As Climate Risks and Opportunities Converge, Real Estate Turns An Eye to HVAC
April 3, 2023
With buildings driving approximately 39 percent of total global CO2 emissions, the call for aggressive action toward sustainability and net-zero carbon commitments has surged. But as an increasing number of real estate organizations accelerate ESG goals to meet this new reality head on, they must acknowledge two important facts:
Buildings are aging. At the end of 2022, the average U.S. commercial building was about 53 years old and the average mixed-use building dates to the 1940s. Even with major investments in upgrades like LED lighting and sensors, the nature of building systems is to degrade over time. Building equipment requires continuous monitoring to ensure ongoing efficiency.
HVAC Systems represent a large amount of energy use. A typical Heating Ventilation and Air Conditioning (HVAC) system accounts for approximately 40% of a building’s total energy consumption and 70% of base building consumption (i.e. consumption from systems when the building is unoccupied). Significant reductions in building emissions can be achieved through technologies that already exist, but investments must trickle down to facilities management.
Behind-the-meter energy optimization using building analytics software is a critical part of any strategy to meet (and prove) sustainability commitments, adapt to new regulations, and pinpoint energy waste in aging systems continuously over time. There’s a growing level of industry momentum and countless high-profile case studies, such as the US Department of Energy’s four-year Smart Energy Analytics Campaign, where analytics software drove a median 9% energy savings on 6,500 buildings across the US.
How Does Fault Detection and Diagnostics Software Work?
Fault detection and diagnostics (FDD) software plugs into the existing building automation systems (BAS) and monitors HVAC performance in real time, automatically notifying operations and maintenance teams where energy waste is occurring. And it does that long before the next utility bill comes in the mail.
Unlike traditional methods for monitoring these systems, like lists of alarms generated by building automation systems, FDD helps to filter through the noise and pinpoint the highest-priority energy and equipment issues across a building or portfolio. This helps lean facility teams focus on the most impactful areas to invest their time and address energy waste before it compounds over time.
As a global leader in FDD software connected to over 380,000 pieces of equipment in 30 countries—we have one of the largest building analytics datasets available. In our most recent annual report, we shared that since the start of ‘task’ tracking in late 2016, we have documented 38,000 completed building tasks (diagnosed by our building analytics system) by active clients that resulted in over $37 million in energy cost savings. This equates to about 270,000 tonnes of annual carbon savings.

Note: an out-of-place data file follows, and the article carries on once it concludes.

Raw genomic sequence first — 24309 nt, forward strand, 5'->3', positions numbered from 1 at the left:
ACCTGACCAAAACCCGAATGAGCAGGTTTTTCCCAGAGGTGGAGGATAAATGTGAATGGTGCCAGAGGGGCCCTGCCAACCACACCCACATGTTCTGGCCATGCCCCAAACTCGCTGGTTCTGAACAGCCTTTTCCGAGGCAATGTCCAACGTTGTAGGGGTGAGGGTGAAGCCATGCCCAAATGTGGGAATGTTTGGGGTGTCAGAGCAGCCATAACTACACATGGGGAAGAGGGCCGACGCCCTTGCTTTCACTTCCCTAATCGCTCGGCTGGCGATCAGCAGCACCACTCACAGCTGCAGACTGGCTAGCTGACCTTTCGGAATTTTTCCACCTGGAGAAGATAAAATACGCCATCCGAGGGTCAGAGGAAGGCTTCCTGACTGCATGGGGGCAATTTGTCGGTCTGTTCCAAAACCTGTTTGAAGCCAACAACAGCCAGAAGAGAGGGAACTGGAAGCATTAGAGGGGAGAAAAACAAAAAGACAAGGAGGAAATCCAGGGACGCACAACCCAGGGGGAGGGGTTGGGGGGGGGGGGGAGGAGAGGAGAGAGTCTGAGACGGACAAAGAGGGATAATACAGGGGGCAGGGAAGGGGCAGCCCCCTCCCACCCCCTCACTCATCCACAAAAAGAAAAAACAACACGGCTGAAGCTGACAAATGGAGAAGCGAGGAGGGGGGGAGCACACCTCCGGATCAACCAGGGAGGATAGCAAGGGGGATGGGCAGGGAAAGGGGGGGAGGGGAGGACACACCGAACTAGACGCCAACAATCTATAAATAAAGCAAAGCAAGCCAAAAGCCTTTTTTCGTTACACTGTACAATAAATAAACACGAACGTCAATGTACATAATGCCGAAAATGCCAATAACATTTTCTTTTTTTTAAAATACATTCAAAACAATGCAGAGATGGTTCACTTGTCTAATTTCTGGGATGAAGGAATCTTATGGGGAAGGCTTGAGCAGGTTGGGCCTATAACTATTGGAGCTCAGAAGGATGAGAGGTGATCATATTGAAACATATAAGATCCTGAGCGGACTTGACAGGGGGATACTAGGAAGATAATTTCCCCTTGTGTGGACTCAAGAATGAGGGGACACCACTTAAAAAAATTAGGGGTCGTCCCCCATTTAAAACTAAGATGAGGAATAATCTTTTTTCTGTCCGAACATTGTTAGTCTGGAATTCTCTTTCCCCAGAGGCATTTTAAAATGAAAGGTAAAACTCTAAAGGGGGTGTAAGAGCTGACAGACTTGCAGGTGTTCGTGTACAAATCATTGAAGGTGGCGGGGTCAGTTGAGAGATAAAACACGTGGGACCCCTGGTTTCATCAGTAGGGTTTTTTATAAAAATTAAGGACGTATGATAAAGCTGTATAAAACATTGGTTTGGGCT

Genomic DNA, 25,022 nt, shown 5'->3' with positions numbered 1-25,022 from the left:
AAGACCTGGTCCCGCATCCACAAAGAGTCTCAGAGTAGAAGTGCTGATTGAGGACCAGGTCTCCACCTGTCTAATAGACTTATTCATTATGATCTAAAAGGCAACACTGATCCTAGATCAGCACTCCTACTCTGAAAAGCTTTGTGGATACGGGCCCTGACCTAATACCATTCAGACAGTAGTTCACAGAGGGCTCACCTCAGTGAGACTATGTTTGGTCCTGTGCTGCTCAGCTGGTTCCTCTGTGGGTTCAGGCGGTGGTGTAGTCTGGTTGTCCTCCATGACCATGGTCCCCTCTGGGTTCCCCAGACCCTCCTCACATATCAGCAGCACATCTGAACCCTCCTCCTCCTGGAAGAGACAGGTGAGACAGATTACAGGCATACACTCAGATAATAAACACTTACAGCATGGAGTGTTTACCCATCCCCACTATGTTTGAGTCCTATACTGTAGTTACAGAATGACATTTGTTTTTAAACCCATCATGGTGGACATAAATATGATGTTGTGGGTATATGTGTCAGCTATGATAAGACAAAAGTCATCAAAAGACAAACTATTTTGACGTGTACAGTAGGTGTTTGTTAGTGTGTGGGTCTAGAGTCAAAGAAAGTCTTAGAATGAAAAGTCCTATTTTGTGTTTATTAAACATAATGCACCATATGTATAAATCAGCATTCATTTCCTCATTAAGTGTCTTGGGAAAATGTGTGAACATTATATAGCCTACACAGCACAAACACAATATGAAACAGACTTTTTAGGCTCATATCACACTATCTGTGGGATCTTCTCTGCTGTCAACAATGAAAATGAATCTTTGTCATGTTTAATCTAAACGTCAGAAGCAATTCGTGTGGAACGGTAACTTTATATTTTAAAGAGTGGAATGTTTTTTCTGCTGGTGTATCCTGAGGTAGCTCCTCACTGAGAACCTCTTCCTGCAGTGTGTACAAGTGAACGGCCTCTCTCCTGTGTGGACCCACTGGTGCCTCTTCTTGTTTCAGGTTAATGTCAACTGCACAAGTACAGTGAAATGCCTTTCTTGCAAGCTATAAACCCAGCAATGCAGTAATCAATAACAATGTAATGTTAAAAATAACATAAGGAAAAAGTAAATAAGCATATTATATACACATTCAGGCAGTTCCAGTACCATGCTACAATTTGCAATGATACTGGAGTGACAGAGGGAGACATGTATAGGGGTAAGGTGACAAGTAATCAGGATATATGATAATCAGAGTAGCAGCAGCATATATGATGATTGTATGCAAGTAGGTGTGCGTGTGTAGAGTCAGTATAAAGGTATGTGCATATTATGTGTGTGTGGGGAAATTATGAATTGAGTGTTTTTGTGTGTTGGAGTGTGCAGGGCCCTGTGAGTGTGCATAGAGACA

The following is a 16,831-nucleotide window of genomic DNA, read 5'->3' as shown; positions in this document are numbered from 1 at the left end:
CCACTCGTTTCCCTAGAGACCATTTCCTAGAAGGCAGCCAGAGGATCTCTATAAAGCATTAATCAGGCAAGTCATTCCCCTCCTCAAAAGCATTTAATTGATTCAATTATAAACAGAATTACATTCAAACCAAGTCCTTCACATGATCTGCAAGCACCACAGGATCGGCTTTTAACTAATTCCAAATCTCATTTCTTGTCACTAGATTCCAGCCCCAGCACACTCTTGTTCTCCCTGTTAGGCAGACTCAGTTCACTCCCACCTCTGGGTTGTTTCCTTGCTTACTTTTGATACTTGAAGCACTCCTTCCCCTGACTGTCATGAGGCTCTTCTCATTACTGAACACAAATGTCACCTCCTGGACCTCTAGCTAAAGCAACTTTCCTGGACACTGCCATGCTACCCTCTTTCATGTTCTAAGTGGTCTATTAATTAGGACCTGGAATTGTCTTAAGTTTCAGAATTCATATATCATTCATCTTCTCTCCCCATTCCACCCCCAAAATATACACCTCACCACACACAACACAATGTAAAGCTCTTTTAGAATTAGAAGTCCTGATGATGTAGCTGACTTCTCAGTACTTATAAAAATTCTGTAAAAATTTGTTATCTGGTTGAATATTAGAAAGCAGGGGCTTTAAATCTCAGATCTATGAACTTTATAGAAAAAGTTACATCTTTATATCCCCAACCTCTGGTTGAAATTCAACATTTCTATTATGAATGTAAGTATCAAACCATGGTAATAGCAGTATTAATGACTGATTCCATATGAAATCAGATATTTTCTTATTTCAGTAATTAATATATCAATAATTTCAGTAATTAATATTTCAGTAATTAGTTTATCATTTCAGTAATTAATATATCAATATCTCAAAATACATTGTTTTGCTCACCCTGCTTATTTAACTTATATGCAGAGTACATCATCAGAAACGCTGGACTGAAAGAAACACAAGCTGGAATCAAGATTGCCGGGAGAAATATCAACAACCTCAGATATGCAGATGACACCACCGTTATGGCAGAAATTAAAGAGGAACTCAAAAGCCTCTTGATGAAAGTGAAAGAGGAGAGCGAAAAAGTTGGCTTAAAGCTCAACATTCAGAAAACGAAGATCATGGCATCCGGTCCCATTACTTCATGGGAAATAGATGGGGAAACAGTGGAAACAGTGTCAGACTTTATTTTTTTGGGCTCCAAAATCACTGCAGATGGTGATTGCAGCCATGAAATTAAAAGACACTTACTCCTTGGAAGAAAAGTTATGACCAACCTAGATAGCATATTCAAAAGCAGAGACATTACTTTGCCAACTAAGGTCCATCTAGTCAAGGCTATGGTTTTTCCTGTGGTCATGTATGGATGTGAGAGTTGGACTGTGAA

Healthcare provider Kaiser Permanente is one example of an organization that, in order to achieve aggressive goals for carbon neutrality, looked to reduce facility energy use by implementing data analytics. In a case study that included monitoring across 4M square feet, they achieved 12% energy savings at seven locations.
FDD not only helps building owners identify energy conservation measures (ECMs), but it provides a holistic view that historically has taken multiple technology solutions to achieve. This is extremely important when trying to accurately calculate energy savings and prove emissions reduction achievements.
FDD does this in two distinct ways:
- Top down: This measures the savings that hit the utility meter. These calculations are often retrospective and are used for reporting to validate the investment in the program and to earn utility incentives.
- Bottom up: This calculates the potential savings of individual building issues as flagged by the FDD system. It’s vital in the prioritization of faults to find the signal in the noise.
The power of Building Analytics is compounded when real estate organizations look to track energy performance at scale. FDD can standardize energy data portfolio-wide and provide a centralized view of overall energy performance, including helping to pinpoint which buildings are performing better than others and identify whether buildings are meeting sustainability commitments.
The role of HVAC systems on the path to energy efficiency and net-zero carbon cannot be understated. Because of this, tools to monitor and optimize them like FDD have increasingly become accepted as an essential tool in the modern energy management process.
If you are interested in learning more about fault detection and diagnostics, our Building Analytics Comparison Guide provides an excellent overview on how real estate organizations can make the jump from the status quo—reactive monitoring of BAS alarms—to truly optimized HVAC systems that meet and sustain energy goals.